Patricia McLeod

It is with deep sorrow that we announce the passing of Patricia "Pat" Dora McLeod, a longtime resident of Dawson Creek, British Columbia, on Wednesday, May 24, 2023, at the age of 97 years.


A life so beautifully lived deserves to be beautifully remembered.


The first eight years of Mum's life was Ashfield Lodge outside Romsey in southern England, heated by coal fires and lit by oil lamps, where she lived with her mother and father and younger sister Betty, and had close family nearby - she had happy memories of life in the English countryside. A very shy and quiet little girl, she endured early school life, which was a lot stricter in 1930s England. Her parents built a house in Romsey with running water and electricity (sheer luxury) and Mum made the transition to higher school where she stayed for two years. She went to secretarial school reluctantly aged 13 for two years and learned to type (100wpm – can you imagine on today's keyboards?), take shorthand (140wpm), as well as bookkeeping, English literature and French which bemused her but would turn out to be an incredibly practical and valuable course, enabling her to follow her dreams and support her Canadian family with work that interested her and build a career.

 World War 2 began and with it another family move to the outskirts of London where Mum worked in offices – her first job aged 16 was a junior in a solicitors headed by the then Prime Minister's brother.


 By the time Mum was 18, she was working in the legal department of a London bank, but it was1944 and she transferred her skills to the Voluntary Aid Department, attached to the Royal Army Medical Corps as a medical secretary, primarily treating men who had contracted a certain disease with the same initials as Valentines Day, which she had no idea about. When she was discharged age 20, she briefly went into nurse training but took up interesting jobs in engineering and construction firms, and began to feel restless, starting to save and work towards the dream of emigration in 1950. The wide-open skies were calling, and in 1951 Mum boarded a ship from Liverpool with her trunk – the dresses and coats she packed lasted for 5 years.  Mum was a very talented seamstress and could knit complex patterns very rapidly (use your imagination). She was once knitting and reading at the same time in an airport, looked up and some Japanese tourists were clicking away, taking pictures of her.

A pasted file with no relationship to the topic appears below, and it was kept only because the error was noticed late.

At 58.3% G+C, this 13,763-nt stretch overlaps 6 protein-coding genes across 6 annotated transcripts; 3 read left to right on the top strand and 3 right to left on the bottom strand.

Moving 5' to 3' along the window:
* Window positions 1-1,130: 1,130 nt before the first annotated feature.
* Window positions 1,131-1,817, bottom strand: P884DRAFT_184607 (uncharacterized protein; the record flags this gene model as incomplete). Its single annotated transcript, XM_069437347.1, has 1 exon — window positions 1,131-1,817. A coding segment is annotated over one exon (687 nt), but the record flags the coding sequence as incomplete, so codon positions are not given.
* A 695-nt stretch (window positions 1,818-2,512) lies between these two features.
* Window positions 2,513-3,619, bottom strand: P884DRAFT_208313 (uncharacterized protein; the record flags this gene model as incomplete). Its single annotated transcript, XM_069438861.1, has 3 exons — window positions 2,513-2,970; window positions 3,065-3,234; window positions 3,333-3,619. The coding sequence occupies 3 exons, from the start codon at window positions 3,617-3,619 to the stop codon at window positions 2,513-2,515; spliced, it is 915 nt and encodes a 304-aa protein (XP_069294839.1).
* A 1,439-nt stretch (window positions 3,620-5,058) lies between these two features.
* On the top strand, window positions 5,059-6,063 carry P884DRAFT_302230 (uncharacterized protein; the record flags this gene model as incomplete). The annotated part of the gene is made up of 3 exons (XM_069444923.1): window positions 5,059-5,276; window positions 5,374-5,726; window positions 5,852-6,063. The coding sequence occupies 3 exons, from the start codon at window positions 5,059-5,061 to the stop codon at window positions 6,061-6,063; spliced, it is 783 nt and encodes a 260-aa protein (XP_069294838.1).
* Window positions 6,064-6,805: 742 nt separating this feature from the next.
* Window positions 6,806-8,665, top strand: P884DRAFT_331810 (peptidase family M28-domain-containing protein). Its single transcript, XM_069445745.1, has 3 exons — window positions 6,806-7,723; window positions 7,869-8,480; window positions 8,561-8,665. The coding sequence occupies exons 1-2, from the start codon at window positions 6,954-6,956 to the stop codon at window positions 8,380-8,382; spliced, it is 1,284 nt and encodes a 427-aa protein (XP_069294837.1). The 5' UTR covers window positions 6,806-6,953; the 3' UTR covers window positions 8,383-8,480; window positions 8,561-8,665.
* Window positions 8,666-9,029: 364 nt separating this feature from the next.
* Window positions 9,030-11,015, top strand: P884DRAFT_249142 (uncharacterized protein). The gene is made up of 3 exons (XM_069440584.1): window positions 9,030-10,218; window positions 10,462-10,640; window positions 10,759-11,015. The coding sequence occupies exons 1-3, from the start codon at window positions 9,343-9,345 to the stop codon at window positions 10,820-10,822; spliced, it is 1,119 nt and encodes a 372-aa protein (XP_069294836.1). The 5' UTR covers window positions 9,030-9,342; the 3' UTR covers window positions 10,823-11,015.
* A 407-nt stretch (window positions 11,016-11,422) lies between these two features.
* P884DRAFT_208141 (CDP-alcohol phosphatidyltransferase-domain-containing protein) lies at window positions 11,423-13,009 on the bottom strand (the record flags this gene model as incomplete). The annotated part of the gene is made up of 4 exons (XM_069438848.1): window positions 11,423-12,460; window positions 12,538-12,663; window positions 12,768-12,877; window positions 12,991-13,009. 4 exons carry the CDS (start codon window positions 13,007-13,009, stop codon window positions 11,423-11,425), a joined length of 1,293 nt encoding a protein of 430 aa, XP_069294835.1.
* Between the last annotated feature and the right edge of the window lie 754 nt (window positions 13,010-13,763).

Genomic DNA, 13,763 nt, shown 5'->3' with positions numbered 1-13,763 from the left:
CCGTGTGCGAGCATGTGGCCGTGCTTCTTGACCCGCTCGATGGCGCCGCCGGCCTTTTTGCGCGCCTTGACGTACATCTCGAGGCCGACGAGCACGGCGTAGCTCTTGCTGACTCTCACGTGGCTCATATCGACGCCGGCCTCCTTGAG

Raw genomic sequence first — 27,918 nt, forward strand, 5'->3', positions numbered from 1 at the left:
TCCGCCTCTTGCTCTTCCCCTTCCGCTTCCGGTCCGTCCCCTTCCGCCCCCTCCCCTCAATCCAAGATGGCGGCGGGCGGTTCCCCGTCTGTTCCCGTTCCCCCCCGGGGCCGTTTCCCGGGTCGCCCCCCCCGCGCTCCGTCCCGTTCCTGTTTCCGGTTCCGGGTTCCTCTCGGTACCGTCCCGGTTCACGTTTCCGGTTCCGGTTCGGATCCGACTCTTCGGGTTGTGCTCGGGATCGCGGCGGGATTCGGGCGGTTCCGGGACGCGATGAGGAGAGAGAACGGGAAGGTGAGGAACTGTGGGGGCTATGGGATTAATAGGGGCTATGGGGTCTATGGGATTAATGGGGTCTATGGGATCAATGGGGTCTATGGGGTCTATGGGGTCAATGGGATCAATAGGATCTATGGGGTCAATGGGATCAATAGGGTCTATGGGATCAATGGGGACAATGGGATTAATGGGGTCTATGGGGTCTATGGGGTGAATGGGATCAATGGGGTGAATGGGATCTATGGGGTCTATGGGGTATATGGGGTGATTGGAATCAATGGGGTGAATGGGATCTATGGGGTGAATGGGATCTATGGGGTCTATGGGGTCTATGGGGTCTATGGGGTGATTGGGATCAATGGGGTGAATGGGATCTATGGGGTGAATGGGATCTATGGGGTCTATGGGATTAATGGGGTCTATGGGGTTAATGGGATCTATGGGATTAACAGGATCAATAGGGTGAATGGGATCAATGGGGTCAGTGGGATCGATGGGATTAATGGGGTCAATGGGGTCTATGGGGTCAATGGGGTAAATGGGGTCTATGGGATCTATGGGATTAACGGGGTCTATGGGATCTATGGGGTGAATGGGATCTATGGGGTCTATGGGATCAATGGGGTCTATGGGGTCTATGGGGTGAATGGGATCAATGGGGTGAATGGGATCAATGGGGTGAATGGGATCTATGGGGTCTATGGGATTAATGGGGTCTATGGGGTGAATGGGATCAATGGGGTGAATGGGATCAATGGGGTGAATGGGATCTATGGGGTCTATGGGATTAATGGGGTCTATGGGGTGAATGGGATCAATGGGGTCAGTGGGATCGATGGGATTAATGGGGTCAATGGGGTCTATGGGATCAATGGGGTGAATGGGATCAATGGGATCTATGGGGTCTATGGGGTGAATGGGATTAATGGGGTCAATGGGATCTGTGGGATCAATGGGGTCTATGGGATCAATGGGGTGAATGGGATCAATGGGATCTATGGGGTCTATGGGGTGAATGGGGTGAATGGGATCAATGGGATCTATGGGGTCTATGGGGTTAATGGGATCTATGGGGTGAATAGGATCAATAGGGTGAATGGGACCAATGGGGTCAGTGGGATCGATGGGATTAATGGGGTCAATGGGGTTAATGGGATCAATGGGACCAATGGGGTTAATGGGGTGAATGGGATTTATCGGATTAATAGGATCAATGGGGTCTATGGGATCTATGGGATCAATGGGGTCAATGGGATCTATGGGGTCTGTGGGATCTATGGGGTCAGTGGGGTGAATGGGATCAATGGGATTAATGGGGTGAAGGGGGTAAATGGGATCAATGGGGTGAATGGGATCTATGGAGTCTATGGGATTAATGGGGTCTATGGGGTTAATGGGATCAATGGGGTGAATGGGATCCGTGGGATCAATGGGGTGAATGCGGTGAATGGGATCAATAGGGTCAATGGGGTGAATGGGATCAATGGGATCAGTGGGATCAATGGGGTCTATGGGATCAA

Mum began her Canadian experience in Halifax, earning $30.00 a week which she thought was terrific. Mum's plan was to work several months in each province which she did – taking her to Studebaker in Ontario, Winnipeg, Banff Springs Hotel (where she actually saw Marilyn Monroe!) and finally a mine 100 miles north of Whitehorse.  Memories of Northern lights, glorious sunrises and sunsets and vast open areas of ice and snow were everything she dreamed of and she always said she saw the best of the North.


 Mum married and had John and then moved to Haines Junction where Ian and Janet followed in quick succession.  Alison was born in Fort St John in 1963, the baby sister.

 Amazingly, Mum never drove and walked everywhere. Ian suggested going for a drive one day, pulled over and suggested Mum had a go. Let's just say the width of the road was fully covered and every pedal and gear were used but not in the right order. She thought it was very amusing and Ian never suggested it again.


 Mum's last move was to Dawson Creek with her mother, Mary Grace and children and thanks to the kindness of friends, rented a house and secured a position in a local law firm. She joined the St Marks family which always remained such a mainstay up to the very end of her life. Dawson Creek was an excellent choice, providing employment and eventually Mum's own notary public business with Sam Side and then Marie Chilton, schooling, and friends for life as well as other opportunities. She was so thankful and rarely mentioned her under the radar involvement with community organisations such as the Open Door School, Peace Haven as a trustee, Fish (a helpline), the Palliative Care Society and of course the St Mark's Soup Kitchen and Food Bank. Mum also loved helping weigh babies at clinic after she retired – the perfect match!


 Most importantly, Mum was the centre of her home always, and did her utmost to be there and keep contact and support her children, grandchildren, and great grandchildren although most of her family lived away from Dawson Creek.


Retirement meant more time to travel with friends, visit family and whip everyone at Scrabble and crib – her children and grandchildren were steeped in game playing. 


 Mum's years in Dawson Creek were on the whole very happy and productive, including her final years in Selwyn and finally Northview; she was always a glass half full, always true to herself and so thankful to the community she lived in and made home – she left leaving us all who knew and loved her with a bit of Patricia Dora McLeod in our hearts.


Please join Pat's family to celebrate her life on Saturday, May 27, 2023, at 2:00 pm at St Mark’s Anglican Church, Dawson Creek, British Columbia.


Obituary to follow at a later date.


For friends so wishing, donations may be made in memory of Pat to the Step Up ‘N’ Ride Society, 732 115 Avenue, Dawson Creek, British Columbia, V1G 3B8.


Very Respectfully, Reynars Funeral Home and Crematorium